Clearly Elaine Woo, who wrote the obituary, had a thing for Harvey.
She mentioned the bit of a muck-up with the 1972 Mother's Day fiasco in Philadelphia, when Karman did experimental abortions on a busload of women from Chicago, leaving the bulk of them with dangerous complications. She mentioned briefly that Karman "was part of a humanitarian mission to terminate the pregnancies of 1,500 Bangladesh women and girls who had been raped by Pakistani soldiers", but she failed to mention that as he would later do with the busload of minority women in Philadelphia, he had used the Bangladeshi rape victims as ginuea pigs for his "super coils" -- in this case supplementing them with balsa wood -- and again, leaving his victims with scars and complications.
And though Woo mentions that Karman was arrested and jailed for his criminal abortion practice in California, she fails to mention Joyce Johnson. Karman killed her in 1955, trying to do an abortion on her with a nutcracker.
Women maimed, women used as ginuea pigs, and at least one woman dead. (Many of the women in Bangladesh were lost to follow-up; God alone knows what became of them.) These little trivialities are barely worth a mention in a breathless retrospective of Karman's sorry life. He had an unbridled enthusiasm for abortion. And in the end, to people like Ms. Woo for whom abortion has become an end in itself, the women don't matter. Abortion does. Just as it mattered more than anything else in the world to Harvey Karman.
Woo found others who adored Harvey Karman:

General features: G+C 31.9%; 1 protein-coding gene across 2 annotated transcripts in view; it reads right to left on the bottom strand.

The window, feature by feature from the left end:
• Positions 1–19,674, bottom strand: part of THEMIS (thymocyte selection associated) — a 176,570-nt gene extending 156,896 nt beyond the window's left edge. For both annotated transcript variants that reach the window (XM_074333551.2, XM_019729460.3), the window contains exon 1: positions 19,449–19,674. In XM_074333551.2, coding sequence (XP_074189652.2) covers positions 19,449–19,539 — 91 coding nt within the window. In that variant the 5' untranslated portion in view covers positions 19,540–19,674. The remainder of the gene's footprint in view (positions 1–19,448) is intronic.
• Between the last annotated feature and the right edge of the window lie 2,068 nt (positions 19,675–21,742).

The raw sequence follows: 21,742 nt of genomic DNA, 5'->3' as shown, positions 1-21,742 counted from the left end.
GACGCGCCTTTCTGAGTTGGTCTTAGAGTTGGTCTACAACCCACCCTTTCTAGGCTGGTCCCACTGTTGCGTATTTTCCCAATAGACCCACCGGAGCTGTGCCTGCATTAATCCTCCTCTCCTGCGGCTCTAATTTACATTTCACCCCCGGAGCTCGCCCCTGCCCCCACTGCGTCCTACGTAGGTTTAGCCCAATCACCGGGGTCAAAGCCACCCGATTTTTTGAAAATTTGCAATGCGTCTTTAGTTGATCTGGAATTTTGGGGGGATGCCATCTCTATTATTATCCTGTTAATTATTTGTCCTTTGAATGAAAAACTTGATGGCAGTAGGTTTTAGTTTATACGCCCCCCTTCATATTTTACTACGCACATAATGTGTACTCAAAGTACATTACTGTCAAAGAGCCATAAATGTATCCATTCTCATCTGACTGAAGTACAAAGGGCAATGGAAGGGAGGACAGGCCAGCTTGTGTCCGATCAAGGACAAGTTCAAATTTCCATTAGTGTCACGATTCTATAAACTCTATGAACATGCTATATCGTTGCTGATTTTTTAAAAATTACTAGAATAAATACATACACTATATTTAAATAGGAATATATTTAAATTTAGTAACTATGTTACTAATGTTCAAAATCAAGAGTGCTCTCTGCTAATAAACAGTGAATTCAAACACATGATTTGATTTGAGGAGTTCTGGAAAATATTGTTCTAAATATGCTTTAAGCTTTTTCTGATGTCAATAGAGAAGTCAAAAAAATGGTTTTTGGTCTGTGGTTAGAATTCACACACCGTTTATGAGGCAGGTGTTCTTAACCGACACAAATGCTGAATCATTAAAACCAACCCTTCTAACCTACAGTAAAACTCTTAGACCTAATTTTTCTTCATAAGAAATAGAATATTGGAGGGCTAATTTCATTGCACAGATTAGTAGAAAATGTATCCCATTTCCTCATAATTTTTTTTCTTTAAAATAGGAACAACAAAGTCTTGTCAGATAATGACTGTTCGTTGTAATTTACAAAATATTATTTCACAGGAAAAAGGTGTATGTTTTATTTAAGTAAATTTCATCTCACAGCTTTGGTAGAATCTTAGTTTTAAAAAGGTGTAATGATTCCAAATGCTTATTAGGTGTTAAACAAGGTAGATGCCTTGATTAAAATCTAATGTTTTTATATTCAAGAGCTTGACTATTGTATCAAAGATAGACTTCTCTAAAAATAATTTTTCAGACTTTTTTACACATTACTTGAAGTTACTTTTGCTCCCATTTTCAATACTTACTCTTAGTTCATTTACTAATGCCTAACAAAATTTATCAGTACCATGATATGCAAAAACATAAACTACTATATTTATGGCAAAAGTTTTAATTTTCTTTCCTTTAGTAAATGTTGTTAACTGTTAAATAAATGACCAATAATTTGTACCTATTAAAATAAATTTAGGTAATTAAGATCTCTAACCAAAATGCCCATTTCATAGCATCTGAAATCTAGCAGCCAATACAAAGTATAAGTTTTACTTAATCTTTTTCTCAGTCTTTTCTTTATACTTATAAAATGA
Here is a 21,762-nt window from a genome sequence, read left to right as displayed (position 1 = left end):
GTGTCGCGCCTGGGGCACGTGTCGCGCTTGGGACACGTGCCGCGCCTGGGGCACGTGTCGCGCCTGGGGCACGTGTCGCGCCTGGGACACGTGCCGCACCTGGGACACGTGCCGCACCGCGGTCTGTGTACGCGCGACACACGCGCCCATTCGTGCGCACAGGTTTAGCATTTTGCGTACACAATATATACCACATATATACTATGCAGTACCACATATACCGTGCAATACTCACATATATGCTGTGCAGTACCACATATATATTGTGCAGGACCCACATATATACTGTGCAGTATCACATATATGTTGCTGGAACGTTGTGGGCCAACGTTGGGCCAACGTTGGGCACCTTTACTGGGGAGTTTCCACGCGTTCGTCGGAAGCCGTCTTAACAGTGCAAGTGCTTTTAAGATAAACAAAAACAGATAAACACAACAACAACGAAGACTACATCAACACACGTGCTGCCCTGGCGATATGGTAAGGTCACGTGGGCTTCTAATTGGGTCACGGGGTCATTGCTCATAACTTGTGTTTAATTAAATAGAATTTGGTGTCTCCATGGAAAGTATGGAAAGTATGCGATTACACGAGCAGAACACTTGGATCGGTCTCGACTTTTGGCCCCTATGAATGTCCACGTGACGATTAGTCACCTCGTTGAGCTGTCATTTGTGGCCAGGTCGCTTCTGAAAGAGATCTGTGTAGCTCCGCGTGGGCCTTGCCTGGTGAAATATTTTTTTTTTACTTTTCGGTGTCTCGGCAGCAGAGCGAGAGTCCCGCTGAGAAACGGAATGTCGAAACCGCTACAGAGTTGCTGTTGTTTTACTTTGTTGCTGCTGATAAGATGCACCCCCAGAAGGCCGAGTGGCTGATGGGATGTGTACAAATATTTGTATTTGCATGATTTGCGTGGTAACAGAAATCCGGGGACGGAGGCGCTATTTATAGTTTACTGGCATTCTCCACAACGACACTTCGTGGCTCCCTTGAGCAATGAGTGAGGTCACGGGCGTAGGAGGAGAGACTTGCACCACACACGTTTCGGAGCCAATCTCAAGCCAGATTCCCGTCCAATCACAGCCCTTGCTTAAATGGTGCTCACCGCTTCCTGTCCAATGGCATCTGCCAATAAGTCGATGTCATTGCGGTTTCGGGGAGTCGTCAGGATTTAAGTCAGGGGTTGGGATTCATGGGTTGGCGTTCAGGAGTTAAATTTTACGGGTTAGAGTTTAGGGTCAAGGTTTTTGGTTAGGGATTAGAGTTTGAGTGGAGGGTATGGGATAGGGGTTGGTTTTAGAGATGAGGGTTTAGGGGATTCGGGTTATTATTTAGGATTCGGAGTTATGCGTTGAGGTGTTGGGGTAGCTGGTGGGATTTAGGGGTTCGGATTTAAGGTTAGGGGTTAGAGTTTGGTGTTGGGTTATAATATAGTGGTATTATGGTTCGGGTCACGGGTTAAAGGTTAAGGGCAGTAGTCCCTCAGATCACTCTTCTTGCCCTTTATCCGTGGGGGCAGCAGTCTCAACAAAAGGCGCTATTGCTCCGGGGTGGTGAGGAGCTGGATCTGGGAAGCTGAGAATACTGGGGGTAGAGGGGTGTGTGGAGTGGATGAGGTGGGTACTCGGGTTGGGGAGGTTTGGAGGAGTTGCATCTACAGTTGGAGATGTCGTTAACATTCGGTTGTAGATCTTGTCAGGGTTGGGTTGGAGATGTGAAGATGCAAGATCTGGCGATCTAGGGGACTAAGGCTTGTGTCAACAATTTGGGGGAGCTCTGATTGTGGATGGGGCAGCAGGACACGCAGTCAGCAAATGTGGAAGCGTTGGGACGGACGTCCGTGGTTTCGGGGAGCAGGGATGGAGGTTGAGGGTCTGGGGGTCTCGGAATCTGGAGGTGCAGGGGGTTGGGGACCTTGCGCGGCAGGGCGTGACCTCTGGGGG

"Harvey Karman did more for safe abortion around the world than practically any other person in the world," said Dr. Malcolm Potts, Bixby professor of Population, Family Planning and Maternal Health at UC Berkeley, who accompanied Karman to Bangladesh 35 years ago.
Potts evidently overlooked the women who ended up with pieces of plastic springs and balsa wood perforating their wombs. Or didn't consider them important.
Dr. Philip Darney, chief of gynecology and obstetrics at San Francisco General Hospital, admitted that the "super coils" were "a bad idea" but added "I don't think that offsets the importance" of Karman's other contributions. He doesn't say whether or not Joyce Johnson was among Harvey's important contributions.
Carol Downer, who co-founded radical "women's health clinics" in Southern California in the 1970s, admitted that "Harvey engaged in some very irresponsible experimentation on women's bodies," but admired Karman as "a real change agent" in promoting cheap, readily available, casual abortions. "I would never take away from the importance of a lot of the work he did," she said.
And Vicki Saporta, head of the National Abortion Federation, gushed that Karman was "responsible for saving the lives of countless women throughout the world through this innovative technology." Joyce Johnson remains invisible, a ghost, just like the women NAF members have killed themselves.
I should pray for Harvey karman, make myself say, "May God have mercy on his soul." But thinking of Joyce Johnson, of the rape victims and the women on the bus, it's a difficult thing.
Maybe we need to split the difference between abortion advocates, who stand ready to worship Harvey for all his tireless efforts to promote abortion in spite of the costs, and those like me, who can do little but look on in disgust and loathing for the very same reason.
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